Side effects
side-effect

Side effects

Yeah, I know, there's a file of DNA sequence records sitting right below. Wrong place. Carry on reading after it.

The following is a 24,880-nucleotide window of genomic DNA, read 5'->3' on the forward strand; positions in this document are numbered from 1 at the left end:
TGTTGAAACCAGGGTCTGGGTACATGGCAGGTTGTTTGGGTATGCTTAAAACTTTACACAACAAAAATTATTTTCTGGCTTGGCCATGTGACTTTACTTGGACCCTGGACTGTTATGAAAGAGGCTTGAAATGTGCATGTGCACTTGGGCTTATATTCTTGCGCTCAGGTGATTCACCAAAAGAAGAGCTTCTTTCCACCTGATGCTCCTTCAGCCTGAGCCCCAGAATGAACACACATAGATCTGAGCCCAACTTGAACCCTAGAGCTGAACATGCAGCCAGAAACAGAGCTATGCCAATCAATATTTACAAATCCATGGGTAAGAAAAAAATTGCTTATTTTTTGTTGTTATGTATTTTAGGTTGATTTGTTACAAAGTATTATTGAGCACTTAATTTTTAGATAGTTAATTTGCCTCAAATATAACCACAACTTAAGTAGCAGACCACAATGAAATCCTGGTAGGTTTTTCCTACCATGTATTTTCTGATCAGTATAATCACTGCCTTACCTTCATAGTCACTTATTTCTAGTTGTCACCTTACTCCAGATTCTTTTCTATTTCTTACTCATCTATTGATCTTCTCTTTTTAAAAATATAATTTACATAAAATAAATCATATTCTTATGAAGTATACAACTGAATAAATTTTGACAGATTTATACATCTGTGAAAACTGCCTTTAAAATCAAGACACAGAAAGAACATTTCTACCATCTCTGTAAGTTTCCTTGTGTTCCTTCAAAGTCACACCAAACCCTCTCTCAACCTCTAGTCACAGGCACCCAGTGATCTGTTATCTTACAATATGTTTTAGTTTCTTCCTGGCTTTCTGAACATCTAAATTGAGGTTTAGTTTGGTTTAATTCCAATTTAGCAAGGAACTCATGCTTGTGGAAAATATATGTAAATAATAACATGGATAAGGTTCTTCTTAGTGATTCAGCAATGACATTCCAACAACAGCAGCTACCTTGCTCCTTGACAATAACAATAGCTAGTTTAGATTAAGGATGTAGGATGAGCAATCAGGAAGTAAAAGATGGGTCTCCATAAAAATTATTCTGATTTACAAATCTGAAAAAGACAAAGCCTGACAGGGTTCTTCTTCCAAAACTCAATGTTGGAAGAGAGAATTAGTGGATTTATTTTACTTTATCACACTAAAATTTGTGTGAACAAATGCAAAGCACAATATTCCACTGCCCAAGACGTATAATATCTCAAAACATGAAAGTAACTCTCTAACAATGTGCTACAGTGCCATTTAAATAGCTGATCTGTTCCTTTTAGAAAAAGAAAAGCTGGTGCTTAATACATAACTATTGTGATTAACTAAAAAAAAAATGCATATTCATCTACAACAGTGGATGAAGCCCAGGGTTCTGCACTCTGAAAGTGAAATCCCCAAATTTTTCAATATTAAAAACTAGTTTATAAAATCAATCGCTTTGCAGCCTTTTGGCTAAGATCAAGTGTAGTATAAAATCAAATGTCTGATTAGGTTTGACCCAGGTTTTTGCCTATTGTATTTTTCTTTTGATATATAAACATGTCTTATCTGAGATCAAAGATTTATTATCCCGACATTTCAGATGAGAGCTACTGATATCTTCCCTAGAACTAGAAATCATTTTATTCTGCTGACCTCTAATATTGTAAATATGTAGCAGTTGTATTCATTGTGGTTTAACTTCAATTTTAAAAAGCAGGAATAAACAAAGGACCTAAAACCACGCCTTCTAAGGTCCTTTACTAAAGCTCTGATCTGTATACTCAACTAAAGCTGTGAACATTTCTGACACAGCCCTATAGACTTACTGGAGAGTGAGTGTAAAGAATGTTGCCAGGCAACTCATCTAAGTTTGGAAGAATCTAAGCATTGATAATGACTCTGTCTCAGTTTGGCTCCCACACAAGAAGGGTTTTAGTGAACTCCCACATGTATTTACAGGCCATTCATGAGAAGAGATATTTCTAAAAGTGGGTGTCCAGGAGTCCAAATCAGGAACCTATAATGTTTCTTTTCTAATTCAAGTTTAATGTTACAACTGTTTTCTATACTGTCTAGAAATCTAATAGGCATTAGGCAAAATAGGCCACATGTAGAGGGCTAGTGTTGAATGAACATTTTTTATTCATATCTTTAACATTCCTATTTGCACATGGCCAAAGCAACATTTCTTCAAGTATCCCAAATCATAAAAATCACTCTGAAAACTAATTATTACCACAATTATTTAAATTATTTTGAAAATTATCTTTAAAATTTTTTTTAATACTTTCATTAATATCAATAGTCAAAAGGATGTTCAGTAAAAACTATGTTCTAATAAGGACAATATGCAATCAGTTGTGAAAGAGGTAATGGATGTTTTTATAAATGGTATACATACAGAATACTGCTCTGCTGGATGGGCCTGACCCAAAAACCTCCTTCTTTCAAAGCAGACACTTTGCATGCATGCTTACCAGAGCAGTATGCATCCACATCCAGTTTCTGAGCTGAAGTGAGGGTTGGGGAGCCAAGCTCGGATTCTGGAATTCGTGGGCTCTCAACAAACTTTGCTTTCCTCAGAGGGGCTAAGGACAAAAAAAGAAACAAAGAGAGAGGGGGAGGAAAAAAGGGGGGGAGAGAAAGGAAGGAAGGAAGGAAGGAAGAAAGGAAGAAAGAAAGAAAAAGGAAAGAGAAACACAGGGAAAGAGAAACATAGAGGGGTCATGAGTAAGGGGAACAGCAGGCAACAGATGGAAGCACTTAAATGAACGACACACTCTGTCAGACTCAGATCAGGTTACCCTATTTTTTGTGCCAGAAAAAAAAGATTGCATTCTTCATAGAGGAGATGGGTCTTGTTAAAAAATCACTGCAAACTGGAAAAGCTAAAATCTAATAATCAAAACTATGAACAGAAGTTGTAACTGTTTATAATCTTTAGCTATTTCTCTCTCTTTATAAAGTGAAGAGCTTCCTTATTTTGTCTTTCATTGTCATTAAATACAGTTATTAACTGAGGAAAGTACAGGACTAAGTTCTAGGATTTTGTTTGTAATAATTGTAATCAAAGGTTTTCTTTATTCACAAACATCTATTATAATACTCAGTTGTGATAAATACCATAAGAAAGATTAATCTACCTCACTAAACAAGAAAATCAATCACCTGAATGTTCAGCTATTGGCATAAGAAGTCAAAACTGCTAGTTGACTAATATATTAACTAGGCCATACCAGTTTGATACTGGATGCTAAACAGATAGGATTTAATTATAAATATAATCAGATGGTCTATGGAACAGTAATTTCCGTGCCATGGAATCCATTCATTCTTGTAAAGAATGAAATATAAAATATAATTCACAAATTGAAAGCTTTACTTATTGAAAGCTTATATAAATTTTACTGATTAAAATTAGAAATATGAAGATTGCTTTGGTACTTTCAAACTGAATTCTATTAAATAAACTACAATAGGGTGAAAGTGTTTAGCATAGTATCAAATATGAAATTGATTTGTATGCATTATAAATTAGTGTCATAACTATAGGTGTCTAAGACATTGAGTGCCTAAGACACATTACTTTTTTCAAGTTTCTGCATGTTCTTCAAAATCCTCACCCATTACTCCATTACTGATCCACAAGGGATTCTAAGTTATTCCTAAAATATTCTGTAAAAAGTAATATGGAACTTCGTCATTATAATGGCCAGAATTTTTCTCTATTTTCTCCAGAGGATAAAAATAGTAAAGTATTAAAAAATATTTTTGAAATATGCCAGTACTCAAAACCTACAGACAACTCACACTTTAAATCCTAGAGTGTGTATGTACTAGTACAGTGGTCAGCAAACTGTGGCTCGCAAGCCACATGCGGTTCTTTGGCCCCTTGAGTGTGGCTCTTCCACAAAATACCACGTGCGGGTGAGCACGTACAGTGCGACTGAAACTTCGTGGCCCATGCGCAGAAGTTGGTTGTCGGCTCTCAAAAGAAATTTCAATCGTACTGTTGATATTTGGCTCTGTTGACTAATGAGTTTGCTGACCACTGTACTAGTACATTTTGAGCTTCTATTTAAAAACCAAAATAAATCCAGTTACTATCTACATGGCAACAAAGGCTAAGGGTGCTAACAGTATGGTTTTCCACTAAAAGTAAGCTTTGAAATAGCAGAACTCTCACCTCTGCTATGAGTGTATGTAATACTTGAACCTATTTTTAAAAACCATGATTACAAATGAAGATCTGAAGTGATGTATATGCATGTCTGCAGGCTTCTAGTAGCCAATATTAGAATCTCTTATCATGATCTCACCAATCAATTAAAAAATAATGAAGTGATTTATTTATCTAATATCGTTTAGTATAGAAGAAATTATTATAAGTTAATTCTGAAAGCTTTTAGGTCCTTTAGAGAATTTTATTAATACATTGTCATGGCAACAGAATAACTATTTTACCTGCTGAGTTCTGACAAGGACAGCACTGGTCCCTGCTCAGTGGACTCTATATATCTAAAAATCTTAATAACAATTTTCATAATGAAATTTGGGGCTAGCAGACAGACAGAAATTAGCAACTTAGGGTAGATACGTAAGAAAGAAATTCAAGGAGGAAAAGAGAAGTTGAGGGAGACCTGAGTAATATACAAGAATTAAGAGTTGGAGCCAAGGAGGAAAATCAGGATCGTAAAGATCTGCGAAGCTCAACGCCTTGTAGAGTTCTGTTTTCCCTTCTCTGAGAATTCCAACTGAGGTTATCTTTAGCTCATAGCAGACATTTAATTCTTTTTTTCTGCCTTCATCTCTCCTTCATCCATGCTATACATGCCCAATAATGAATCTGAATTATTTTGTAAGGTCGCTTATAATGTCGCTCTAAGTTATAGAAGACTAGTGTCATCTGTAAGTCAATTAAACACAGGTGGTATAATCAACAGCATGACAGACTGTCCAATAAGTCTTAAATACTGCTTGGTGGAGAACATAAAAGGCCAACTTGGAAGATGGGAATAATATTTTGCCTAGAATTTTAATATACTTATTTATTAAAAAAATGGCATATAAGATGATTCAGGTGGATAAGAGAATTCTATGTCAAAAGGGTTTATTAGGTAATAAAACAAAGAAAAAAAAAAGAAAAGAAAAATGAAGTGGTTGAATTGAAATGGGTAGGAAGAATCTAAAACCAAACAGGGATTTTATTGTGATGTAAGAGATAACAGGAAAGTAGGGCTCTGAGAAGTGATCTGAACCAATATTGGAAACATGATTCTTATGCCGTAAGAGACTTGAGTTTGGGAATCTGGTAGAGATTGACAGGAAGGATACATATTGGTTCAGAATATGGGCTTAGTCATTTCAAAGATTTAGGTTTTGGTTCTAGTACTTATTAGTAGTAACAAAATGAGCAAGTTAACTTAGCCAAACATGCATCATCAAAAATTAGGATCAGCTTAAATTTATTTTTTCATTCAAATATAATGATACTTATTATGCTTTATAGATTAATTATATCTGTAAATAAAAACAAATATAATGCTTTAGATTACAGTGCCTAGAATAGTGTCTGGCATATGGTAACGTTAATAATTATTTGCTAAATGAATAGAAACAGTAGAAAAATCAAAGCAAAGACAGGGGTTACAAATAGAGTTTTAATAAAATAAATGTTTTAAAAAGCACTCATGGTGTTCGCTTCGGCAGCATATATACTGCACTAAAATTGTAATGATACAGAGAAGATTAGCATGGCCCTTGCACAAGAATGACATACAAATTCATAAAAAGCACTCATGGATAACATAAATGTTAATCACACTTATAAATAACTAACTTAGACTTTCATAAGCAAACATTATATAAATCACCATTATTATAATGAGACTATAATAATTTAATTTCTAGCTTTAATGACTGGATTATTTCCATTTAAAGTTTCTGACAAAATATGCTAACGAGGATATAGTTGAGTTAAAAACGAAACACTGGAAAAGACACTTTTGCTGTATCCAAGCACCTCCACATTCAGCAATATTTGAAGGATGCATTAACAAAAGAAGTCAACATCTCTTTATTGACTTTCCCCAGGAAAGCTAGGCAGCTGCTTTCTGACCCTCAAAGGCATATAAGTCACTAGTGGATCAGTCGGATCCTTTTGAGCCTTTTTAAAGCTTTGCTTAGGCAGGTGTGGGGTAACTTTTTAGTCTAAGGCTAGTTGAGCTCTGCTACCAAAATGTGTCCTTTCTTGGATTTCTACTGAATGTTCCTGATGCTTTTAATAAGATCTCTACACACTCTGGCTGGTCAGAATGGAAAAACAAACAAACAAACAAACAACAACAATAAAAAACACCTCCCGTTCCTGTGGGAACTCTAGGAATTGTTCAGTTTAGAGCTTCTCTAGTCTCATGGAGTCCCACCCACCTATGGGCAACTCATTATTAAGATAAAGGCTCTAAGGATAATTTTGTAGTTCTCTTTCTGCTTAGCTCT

Side effects Dieting, especially extreme food-intake reduction and rapid weight loss, can have the following side effects and consequences:   –Subsequent weight re-gain –Lowered metabolism, causing future attempts at weight loss to become more difficult, and making weight gain easier –Muscle atrophy –Risk of developing eating disorders, especially anorexia nervosa or bulimia nervosa, even if initial intentions of dieting were health-wise –Prolonged hunger –Depression –Reduced sex drive –Fatigue –Irritability –Fainting –Sinus problems (especially post-nasal drip) –Rashes –Acidosis –Bloodshot eyes –Gallbladder disease –Seizures –Malnutrition, possibly leading to death –Constipation, due to lack of food-intake –Dehydration, due to lack of fluid-intake   While there are studies that showed the health and medical benefits of weight loss, a study in 2005 of around 3000 Finns over an 18-year period showed that weight loss from dieting can result in increased mortality, while those who maintained their weight fared the best. Similar conclusion is drawn by other studies, and although other studies suggest that intentional weight loss has a small benefit for individuals classified as unhealthy, it is associated with slightly increased mortality for healthy individuals and the slightly overweight but not obese. This may reflect the loss of subcutaneous fat and beneficial mass from organs and muscle in addition to visceral fat when there is a sudden and dramatic weight loss.